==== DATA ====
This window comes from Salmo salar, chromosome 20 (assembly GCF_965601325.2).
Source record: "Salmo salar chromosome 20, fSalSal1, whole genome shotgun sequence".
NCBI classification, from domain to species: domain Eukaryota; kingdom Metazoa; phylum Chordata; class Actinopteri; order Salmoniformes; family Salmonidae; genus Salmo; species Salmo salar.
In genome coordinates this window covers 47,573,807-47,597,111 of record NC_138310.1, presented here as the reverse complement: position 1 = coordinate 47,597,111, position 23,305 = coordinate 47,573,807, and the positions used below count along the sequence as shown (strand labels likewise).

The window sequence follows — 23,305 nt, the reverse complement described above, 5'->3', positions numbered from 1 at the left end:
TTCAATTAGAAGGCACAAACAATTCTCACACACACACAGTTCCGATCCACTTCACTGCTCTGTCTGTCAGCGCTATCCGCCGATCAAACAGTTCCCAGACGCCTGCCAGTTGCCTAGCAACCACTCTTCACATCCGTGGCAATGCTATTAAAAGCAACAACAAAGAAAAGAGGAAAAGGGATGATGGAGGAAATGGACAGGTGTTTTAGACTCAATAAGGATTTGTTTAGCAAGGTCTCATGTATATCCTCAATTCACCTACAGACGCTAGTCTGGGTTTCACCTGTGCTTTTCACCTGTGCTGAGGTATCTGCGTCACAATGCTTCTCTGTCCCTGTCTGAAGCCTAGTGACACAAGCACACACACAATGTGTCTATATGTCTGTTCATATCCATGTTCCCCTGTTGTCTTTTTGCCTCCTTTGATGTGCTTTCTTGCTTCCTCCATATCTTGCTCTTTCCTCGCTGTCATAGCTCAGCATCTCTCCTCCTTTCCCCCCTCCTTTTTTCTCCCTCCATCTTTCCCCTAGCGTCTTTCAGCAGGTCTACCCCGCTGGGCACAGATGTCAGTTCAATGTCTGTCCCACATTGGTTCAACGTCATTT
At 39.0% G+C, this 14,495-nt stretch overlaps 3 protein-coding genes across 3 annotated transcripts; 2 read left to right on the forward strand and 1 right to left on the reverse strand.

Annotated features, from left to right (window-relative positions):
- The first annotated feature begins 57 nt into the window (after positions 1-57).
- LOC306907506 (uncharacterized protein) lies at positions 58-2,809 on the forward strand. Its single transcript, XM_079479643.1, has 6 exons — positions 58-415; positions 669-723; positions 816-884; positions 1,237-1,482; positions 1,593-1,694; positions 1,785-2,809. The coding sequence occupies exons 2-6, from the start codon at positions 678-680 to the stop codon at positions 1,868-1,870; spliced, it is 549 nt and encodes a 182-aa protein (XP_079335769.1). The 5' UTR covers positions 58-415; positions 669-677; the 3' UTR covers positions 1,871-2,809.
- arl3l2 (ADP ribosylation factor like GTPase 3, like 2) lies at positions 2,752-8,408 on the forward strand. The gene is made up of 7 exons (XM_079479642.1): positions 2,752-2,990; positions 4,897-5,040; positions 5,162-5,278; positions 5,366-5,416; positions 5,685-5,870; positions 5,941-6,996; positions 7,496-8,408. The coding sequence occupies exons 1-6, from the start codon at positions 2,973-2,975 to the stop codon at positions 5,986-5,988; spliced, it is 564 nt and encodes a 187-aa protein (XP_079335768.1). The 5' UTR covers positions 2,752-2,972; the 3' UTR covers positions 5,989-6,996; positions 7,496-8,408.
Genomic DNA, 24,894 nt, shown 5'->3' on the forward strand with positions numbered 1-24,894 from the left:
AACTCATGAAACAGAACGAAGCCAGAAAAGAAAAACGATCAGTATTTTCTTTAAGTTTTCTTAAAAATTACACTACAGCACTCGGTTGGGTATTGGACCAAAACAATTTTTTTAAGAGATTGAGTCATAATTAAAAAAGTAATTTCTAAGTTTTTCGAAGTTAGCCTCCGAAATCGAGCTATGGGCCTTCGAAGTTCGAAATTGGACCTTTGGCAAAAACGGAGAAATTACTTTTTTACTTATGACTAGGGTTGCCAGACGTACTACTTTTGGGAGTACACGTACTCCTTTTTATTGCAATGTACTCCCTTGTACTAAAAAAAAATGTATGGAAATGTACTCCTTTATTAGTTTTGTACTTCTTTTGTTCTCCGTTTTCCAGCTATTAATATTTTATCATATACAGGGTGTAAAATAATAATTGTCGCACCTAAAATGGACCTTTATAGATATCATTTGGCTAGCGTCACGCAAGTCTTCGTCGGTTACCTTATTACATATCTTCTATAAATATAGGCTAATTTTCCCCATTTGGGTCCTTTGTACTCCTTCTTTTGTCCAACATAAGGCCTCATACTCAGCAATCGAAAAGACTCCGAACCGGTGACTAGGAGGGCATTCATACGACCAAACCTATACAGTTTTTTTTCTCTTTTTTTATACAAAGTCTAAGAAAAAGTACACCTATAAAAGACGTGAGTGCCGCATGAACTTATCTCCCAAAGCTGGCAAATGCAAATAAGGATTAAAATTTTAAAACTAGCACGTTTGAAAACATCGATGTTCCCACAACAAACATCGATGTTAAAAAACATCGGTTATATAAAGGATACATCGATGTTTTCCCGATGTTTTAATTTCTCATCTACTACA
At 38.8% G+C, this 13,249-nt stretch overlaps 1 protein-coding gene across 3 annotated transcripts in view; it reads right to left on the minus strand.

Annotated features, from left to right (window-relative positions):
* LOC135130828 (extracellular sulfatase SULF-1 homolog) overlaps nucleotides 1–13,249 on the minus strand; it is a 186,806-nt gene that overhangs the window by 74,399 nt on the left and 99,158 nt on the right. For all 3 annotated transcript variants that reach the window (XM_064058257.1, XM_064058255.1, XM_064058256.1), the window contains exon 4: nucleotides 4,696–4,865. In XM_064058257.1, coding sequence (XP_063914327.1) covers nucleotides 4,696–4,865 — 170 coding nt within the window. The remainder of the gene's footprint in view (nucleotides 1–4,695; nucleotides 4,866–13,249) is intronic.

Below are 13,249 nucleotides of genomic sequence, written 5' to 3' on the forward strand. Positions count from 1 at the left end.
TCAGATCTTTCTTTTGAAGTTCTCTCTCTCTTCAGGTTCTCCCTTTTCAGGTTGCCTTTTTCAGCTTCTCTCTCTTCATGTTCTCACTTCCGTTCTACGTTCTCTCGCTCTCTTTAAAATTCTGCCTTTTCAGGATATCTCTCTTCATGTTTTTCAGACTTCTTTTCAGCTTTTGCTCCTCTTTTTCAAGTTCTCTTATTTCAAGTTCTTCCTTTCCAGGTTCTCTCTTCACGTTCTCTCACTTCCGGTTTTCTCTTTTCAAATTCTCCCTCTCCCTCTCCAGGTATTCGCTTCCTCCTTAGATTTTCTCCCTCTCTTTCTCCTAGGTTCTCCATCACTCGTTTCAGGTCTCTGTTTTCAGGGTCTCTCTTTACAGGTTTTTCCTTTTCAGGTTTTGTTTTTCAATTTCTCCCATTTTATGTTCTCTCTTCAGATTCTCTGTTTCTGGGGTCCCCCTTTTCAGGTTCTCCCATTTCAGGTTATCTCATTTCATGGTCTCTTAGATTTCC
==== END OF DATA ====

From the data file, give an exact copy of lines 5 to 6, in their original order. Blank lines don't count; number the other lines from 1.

The window sequence follows — 23,305 nt, the reverse complement described above, 5'->3', positions numbered from 1 at the left end:
TTCAATTAGAAGGCACAAACAATTCTCACACACACACAGTTCCGATCCACTTCACTGCTCTGTCTGTCAGCGCTATCCGCCGATCAAACAGTTCCCAGACGCCTGCCAGTTGCCTAGCAACCACTCTTCACATCCGTGGCAATGCTATTAAAAGCAACAACAAAGAAAAGAGGAAAAGGGATGATGGAGGAAATGGACAGGTGTTTTAGACTCAATAAGGATTTGTTTAGCAAGGTCTCATGTATATCCTCAATTCACCTACAGACGCTAGTCTGGGTTTCACCTGTGCTTTTCACCTGTGCTGAGGTATCTGCGTCACAATGCTTCTCTGTCCCTGTCTGAAGCCTAGTGACACAAGCACACACACAATGTGTCTATATGTCTGTTCATATCCATGTTCCCCTGTTGTCTTTTTGCCTCCTTTGATGTGCTTTCTTGCTTCCTCCATATCTTGCTCTTTCCTCGCTGTCATAGCTCAGCATCTCTCCTCCTTTCCCCCCTCCTTTTTTCTCCCTCCATCTTTCCCCTAGCGTCTTTCAGCAGGTCTACCCCGCTGGGCACAGATGTCAGTTCAATGTCTGTCCCACATTGGTTCAACGTCATTT